The regular Friday night concerts of the RSNO at the Usher Hall are staples of Edinburgh’s classical music scene. There are many subscribers, and old friends greet each other in the hallways. The programming of the RSNO means we are regularly exposed to new performers and new works. Tonight, we are exposed to two new musicians. Firstly, the well known cellist Jan Vogler is unwell, and can’t perform, and he is replaced by the young rising star Andrei Ioniță from Romania; and secondly, the orchestra is conducted by the established German conductor, Karl-Heinz Steffens. The programme is more familiar, with a Britten overture and the Schumann Cello Concerto, followed by Elgar’s wonderful First Symphony. The Usher Hall is well filled: those subscriptions really do work!
The concert begins with a very early work by Britten. He wrote it in America in 1941 when he was an up-and-coming young composer, and the short work was commissioned by the Cleveland Orchestra. Apparently, he wasn’t very happy with the result, and it wasn’t performed until 1983 when Simon Rattle performed it with the CBSO. Listening to it tonight, it seems a perfectly pleasant work if somewhat underwhelming. There is evidence of some jazz influence, and also from the music of the US composer Copland, of whom Britten was very fond. The RSNO is in a big formation, with eight double bass players, full brass, and two harps, and they certainly seem to be in harmony with conductor Steffens, who is well known as an orchestral and opera conductor.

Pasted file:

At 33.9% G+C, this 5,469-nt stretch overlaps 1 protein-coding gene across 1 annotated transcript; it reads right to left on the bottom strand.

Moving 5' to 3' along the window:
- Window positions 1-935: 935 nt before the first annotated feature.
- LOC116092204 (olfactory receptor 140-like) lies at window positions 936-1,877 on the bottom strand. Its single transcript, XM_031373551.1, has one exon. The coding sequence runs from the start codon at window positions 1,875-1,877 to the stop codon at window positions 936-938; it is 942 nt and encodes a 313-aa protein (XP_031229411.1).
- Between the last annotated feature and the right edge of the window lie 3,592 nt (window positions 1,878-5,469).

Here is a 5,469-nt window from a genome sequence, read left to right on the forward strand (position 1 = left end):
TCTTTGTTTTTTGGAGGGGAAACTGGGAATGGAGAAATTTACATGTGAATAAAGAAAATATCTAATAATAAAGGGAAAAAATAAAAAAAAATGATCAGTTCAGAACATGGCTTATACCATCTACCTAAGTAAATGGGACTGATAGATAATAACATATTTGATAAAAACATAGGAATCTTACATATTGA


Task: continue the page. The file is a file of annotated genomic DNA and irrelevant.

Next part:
The concert continues with Schumann’s Cello Concerto in A minor, played by Ioniță, who is described by The Times as “one of the most exciting cellists to have emerged for a decade”, and he is making a name for himself round the world. He certainly gives a spirited performance tonight; indeed, he is tearing off strips from his bow strings halfway through the concerto. The work itself, which Schumann composed only two years before the end of his career, is intensely melodic, and its three movements are played without interruption. Ioniță is ably backed by a reduced RSNO under Steffens’ baton, and is well received by the Usher Hall audience. They are rewarded by a lively encore of a Georgian tune played entirely in pizzicato.
After the interval, the concert continues with a large RSNO playing Elgar’s wonderful First Symphony. When he wrote the symphony, Elgar was already well established with his Enigma Variations, and his great choral work, The Dream of Gerontius. He was very excited by the opening theme of the symphony, really just a few notes, but that theme deepens and dominates the whole symphony, and returns at the end to close it triumphantly. The RSNO are in good form under Steffens, and the audience give them a warm response: it is another good Friday night out for Edinburgh’s music lovers .